Internet Shakespeare Editions

Author: William Shakespeare
Editor: Donald L. Bailey
Peer Reviewed

Othello (Quarto 1, 1622)


The Moore of Venice.
67

Lod. God saue the worthy Generall.
2605Oth. With all my heart sir.
Lod. The Duke and Senators of Venice greete you.
Oth. I kisse the instrument of their pleasures.
Des. And what's the newes good cousen Lodouico?
Iag. I am very glad to see you Seignior: --welcome to Cypres.
Lod. I thanke you, how does Leiutenant Cassio?
Iag. Liues sir.
Des. Cousen, there's falne betweene him and my Lord,
An vnkind breach, but you shall make all well.
2615Oth. Are you sure of that?
Des. My Lord.
Oth. This faile you not to doe, as you will. ---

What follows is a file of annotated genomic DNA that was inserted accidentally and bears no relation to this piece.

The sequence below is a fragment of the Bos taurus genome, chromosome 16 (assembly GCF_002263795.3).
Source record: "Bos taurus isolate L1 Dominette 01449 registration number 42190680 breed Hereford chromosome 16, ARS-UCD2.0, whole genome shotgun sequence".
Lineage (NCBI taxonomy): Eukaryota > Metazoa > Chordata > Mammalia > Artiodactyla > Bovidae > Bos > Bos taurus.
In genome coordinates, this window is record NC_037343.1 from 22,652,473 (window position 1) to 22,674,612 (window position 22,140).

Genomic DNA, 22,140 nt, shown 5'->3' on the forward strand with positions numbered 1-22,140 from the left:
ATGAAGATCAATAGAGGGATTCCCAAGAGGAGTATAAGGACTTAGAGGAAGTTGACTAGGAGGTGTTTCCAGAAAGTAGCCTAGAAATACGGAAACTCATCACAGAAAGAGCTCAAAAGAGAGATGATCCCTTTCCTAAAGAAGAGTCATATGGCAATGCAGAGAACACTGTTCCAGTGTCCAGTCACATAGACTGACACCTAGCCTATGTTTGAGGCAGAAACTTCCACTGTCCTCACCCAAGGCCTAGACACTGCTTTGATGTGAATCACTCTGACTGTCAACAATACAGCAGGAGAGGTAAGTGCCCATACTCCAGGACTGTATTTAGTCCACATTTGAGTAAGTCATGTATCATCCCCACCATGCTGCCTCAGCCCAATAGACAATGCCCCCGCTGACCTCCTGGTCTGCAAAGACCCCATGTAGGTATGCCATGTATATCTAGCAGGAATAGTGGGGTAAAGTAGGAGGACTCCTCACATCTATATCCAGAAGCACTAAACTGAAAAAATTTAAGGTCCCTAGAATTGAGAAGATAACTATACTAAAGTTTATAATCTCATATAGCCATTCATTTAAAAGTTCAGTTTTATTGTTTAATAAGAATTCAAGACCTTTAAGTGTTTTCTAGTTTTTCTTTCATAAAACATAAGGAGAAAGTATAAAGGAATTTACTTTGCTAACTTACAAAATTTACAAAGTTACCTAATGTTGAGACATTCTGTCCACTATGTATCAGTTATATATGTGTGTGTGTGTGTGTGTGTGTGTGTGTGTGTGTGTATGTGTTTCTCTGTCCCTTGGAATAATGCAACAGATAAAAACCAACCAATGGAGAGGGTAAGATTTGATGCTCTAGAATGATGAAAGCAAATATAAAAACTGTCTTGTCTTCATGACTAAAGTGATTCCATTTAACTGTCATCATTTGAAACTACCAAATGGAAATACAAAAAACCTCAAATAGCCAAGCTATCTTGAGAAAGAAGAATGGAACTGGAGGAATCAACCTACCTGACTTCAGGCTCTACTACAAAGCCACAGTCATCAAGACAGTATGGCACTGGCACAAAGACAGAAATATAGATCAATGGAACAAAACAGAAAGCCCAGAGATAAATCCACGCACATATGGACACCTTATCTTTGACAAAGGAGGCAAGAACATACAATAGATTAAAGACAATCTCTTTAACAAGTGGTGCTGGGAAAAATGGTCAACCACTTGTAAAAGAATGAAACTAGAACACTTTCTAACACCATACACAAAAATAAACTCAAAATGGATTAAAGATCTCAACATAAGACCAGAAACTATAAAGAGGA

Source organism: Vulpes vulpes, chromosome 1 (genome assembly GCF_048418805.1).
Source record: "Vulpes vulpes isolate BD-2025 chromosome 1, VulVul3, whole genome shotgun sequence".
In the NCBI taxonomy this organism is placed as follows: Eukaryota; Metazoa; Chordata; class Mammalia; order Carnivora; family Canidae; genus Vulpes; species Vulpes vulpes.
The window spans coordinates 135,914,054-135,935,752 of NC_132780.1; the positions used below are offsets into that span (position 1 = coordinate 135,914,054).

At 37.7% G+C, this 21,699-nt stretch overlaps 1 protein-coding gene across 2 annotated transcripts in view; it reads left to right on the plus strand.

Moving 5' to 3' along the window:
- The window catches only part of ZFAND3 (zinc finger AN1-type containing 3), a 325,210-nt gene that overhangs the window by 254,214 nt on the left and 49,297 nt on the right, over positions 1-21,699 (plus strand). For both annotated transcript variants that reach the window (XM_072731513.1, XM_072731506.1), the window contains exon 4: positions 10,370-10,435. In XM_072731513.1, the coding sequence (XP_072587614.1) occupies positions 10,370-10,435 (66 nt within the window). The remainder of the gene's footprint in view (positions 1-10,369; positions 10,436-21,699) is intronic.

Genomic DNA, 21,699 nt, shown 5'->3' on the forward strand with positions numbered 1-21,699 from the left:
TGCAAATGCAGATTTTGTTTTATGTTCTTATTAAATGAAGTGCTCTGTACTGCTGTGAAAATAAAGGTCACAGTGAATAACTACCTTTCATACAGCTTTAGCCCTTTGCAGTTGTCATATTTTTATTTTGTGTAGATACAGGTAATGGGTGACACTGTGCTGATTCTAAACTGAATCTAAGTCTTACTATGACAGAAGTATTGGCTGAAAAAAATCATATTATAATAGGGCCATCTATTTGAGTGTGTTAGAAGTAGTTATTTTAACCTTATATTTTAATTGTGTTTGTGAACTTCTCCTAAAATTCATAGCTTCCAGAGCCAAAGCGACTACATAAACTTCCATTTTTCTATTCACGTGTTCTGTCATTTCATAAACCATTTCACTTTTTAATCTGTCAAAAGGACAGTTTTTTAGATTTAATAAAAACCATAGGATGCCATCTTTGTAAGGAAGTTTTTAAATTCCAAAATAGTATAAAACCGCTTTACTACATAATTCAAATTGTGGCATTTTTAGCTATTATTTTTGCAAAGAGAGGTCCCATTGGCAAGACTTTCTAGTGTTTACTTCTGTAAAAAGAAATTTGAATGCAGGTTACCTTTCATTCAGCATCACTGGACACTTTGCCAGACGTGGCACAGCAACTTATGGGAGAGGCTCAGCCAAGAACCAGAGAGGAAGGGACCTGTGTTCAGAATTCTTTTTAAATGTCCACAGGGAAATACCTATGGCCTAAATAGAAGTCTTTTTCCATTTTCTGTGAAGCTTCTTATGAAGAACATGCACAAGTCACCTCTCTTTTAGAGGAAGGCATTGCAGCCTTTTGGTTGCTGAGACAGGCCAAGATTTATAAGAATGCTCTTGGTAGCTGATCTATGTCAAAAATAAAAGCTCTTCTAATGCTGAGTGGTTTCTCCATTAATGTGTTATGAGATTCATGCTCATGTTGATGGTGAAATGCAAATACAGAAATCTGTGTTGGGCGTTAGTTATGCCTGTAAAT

Lod. He did not call, hee's busie in the paper:
Is there diuision betweene thy Lord and Cassio?
2620Des. A most vnhappy one, I would doe much
To attone them, for the loue I beare to Cassio.
Oth. Fire and Brimstone.
Des. My Lord.
Oth. Are you wise?
2625Desd. What, is he angry?
Lod. May be the letter mou'd him;
For as I thinke, they doe command him home,
Deputing Cassio in his gouernement.
Desd. By my troth, I am glad on't.
2630Oth. Indeed.
Des. My Lord.
Oth. I am glad to see you mad.
Des. How sweete Othello?
Oth. Diuell.
2635Des. I haue not deseru'd this.
Lod. My Lord, this would not be beleeu'd in Venice,
Tho I should sweare I saw't: tis very much,
Make her amends, she weepes.
Oth. O Diuell, Diuell,
2640If that the earth could teeme with womens teares
Each drop she falls, would proue a Crocadile:
K 2
Out